This is the 7th and final part to this series of tutorials on the Goldwork & Silk Tudor-style Rose project. If you’re just joining in on this series, you’ll find the index of all the previous stages of this embroidery project listed under Tips & Techniques, in the first section titled Hand Embroidery Lessons & Step-by-Step Projects.
Let’s look at the last step of the project, which involves outlining the inner circle of the flower with pearl purl and filling inside of the circle with Gilt Wire Check #10, which is a check purl in a fairly small size. I’ve already covered today’s particular goldwork techniques elsewhere on Needle ‘n Thread, so we’ll look at them briefly here, with links to other articles if you wish to read further.
Begin with a small length of pearl purl, in size “super”. You won’t need to cut more than half an inch if you’re working the smallest rose, but for handling purposes, you might cut it a little longer, as the small pieces can be difficult to handle. At this point, you’ll want a pair of tweezers on hand, to help you manipulate the metal thread.
Stretch the pearl purl out to twice its length by gripping the very ends of your cut length and pulling gently. Then you’ll want to prepare two or three strands of Soie de Paris (#4624) and thread those up in a needle (probably a #9 crewel / embroidery needle will do). I ended up using three strands of the Soie de Paris to couch the pearl purl, but in fact, you can get away with two, especially if you want a little less red and more gold.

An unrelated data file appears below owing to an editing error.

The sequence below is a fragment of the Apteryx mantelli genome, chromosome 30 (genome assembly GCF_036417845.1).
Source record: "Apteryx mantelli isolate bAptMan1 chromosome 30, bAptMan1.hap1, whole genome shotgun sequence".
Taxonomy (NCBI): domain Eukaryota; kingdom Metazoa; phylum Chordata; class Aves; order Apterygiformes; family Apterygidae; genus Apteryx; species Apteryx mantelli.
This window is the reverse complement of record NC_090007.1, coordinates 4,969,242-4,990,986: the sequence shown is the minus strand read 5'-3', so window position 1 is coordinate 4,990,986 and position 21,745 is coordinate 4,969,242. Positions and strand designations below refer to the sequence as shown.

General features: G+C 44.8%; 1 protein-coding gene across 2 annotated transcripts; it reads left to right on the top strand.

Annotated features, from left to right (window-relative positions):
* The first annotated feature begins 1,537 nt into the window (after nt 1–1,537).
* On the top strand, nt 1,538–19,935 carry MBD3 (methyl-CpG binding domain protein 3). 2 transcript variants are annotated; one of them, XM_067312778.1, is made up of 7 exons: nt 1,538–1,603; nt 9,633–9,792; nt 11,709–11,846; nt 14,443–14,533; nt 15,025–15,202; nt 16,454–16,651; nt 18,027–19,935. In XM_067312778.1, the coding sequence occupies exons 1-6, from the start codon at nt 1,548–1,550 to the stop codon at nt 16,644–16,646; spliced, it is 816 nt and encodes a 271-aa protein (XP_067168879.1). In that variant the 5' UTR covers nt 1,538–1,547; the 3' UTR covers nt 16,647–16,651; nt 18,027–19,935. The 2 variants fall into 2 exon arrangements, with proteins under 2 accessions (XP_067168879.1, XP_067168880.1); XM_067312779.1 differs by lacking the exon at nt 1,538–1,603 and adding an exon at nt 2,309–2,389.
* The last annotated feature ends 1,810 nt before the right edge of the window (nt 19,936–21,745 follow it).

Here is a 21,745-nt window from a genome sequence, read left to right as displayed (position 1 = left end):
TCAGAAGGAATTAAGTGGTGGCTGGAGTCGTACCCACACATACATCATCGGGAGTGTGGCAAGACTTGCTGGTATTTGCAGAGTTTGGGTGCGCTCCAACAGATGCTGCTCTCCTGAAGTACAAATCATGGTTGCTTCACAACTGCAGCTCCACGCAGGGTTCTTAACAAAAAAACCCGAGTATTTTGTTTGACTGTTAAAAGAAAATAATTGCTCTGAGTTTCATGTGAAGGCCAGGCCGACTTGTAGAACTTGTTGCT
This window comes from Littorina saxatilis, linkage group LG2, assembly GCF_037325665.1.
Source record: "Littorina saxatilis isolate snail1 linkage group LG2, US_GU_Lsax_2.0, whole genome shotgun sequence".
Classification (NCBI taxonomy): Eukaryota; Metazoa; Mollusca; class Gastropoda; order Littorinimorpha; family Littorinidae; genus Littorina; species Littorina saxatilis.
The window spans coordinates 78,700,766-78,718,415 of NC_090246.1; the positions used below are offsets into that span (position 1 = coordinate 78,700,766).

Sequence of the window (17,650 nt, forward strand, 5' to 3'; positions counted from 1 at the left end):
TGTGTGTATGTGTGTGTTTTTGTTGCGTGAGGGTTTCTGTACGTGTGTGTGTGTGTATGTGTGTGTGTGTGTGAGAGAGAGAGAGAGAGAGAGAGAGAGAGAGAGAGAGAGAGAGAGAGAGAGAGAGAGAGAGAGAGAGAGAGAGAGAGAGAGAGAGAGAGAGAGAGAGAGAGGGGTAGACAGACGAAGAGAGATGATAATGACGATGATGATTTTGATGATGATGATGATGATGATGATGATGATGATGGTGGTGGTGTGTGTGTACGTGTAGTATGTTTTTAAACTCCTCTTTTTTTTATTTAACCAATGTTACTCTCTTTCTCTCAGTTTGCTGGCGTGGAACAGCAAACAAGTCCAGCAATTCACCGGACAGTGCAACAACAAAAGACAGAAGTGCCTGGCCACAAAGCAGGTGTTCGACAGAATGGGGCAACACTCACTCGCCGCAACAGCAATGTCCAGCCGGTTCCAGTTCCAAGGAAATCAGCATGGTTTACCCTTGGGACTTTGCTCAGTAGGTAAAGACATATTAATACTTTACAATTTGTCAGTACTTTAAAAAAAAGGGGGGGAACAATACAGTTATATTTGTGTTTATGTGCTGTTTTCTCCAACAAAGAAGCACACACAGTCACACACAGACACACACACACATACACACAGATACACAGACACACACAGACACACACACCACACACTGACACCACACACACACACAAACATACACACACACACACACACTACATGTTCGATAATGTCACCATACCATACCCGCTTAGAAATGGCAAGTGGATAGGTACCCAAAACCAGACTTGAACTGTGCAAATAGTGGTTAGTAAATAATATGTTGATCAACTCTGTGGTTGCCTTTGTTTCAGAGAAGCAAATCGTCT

You’ll outline the circle area by couching the stretched pearl purl in every “valley” of the thread. Use the tweezers to manipulate the pearl purl around the circle (it’s pretty tight and fiddly, but just take your time and be gentle with the thread!), and when you arrive at the starting point, snip the pearl purl to size, use the tweezers to “fit” the two ends of pearl purl together, and take your last couching stitch to the back and anchor your thread.
You can see here that the three strands of Soie de Paris look a wee bit bulky, but I wanted the red to really show up. You’ll get a much lighter look if you use only two strands.
In case you’re wondering about wrapping the pearl purl with the red silk first, and then couching the pearl purl into the circle, the very small circle here makes that technique extremely difficult to execute in this case. It’s much easier just to couch the pearl purl!
Now it’s time to cut your chips of Gilt Wire Check #10. You’ll want some kind of cutting surface to work on – the normal being a velvet board or a small lid lined with velveteen or something of that sort (I used my goldwork thread tray that I made out of a tin). Cut your chips about 1/8″ or smaller.
Use the YLI #100 thread (pull it through your beeswax a few times, and then run it through your fingers to smooth out the wax) and a very small needle for this – I used a #12 crewel needle, but if you can’t get your fingers on a crewel needle that small, you might try to find a fine beading needle. A #10 crewel doesn’t fit inside these chips very well.
This type of gold chip work is pretty simple – it’s just like sewing on a bead. Because we’re not working on padding here, it’s important to really fill up the center. You’ll want to work the chips in close together, but not so close that they end up buckling over each other or pushing up off the fabric. Keep them close and snug, but not overlapping or buckling.
When you see the whole rose in context, with a ruler for size perspective, you can see how tiny this center section of the rose actually is!
And that, my friends, is the end of this little project! You’ll probably see this rose popping up now and again in the future, so when you do, you’ll know where it came from.
I really hope you enjoyed this series of tutorials on embroidering a goldwork and silk Tudor-style rose!